Project 5b: File System Integrity


In this project, you'll be changing the existing xv6 file system to add protection from data corruption. In real storage systems, silent corruption of data is a major concern, and thus many techniques are usually put in place to detect (and recover) from blocks that go bad.

Specifically, you'll do three things. First, you'll modify the code to allow the user to create a new type of file that keeps a checksum for every block it points to. Checksums are used by modern storage systems in order to detect silent corruption.

Second, you'll have to change the file system to handle reads and writes differently for files with checksums. Specifically, when writing out such a file, you'll have to create a checksum for every block of the file; when reading such a file, you'll have to check and make sure the block still matches the stored checksum, returning an error code (-1) if it doesn't. In this way, your file system will be able to detect corruption!

Third, for information purposes, you will also modify the stat() system call to dump some information about the file. Thus, you should write a little program that, given a file name, not only prints out the file's size, etc., but also some information about the file's checksums (details below).


To begin, the first thing to do is to understand how the file system is laid out on disk. It is actually quite a simple layout, much like the old Unix file system we have discussed in class. As it says at the top of fs.c , there is a superblock, then some inodes, a single block in-use bitmap, and some data blocks. That's it!

What you then need to understand is what each inode looks like. Currently, it is quite a simple inode structure (found in fs.h ), containing a file type (regular file or directory), a major/minor device type (so we know which disk to read from), a reference count (so we know how many directories the file is linked into), a size (in bytes), and then NDIRECT+1 block addresses. The first NDIRECT addresses are direct pointers to the first NDIRECT blocks of the file (if the file is that big). The last block is reserved for larger files that need an indirect block; thus, this last element of the array is the disk address of the indirect block. The indirect block itself, of course, may contain many more pointers to blocks for these larger files.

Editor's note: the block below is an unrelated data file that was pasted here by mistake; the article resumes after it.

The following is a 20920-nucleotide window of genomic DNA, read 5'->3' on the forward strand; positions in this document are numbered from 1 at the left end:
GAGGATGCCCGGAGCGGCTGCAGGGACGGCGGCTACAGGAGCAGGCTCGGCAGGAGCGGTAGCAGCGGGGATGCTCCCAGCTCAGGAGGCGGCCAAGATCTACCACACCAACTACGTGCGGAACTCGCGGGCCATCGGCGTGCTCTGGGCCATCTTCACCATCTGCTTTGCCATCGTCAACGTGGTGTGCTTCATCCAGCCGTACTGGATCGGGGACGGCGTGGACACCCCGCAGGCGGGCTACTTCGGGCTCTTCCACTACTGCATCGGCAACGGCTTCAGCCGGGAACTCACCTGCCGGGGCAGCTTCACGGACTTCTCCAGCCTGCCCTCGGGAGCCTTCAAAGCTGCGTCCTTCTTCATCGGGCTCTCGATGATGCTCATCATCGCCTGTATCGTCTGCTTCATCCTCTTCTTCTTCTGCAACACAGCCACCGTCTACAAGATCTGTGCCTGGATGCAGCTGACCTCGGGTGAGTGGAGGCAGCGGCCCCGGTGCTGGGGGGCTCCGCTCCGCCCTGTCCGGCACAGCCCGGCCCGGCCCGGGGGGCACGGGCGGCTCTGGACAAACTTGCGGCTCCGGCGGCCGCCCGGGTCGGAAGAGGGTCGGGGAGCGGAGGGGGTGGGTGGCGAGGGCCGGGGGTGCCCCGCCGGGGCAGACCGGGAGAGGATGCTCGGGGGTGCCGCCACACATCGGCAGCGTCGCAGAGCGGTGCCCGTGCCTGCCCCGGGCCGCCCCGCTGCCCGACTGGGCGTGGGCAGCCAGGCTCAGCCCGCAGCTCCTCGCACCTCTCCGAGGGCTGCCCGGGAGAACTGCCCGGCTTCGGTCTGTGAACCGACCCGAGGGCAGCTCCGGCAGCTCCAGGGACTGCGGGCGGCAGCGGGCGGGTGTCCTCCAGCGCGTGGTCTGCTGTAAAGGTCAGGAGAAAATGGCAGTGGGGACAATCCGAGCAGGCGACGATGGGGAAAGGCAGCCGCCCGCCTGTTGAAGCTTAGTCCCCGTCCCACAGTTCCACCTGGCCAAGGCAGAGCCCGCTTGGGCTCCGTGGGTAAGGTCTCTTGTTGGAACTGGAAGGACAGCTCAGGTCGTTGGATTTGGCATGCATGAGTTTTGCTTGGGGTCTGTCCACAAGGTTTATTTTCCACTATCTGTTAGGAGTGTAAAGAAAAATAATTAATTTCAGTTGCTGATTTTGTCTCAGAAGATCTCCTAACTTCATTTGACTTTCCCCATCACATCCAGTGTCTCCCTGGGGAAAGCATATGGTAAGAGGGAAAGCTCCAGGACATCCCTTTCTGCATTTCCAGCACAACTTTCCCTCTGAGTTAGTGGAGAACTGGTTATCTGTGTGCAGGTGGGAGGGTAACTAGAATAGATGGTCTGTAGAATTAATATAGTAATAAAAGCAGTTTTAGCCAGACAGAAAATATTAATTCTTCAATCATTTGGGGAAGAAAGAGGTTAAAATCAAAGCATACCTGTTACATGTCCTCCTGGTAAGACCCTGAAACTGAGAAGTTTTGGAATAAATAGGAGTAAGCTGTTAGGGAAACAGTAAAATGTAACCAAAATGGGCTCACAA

The change we suggest you make is very simple, conceptually. Your implementation should keep the inode structure exactly as is, but to use the slots for direct pointers as (checksum, pointer) pairs. Specifically, use each direct pointer slot (which are 4 bytes) as a 1-byte checksum and a 3-byte pointer. This limits how many disk addresses your file system can refer to (to 2^24), but that is probably OK for this project.

The simple one-byte checksum you will be computing over each block is XOR. Thus, to compute the checksum of a block, you should XOR all of the bytes of the block and store that value in the pointer to the block as described above. This is done every time a particular block is written, so that the file system keeps checksums up to date.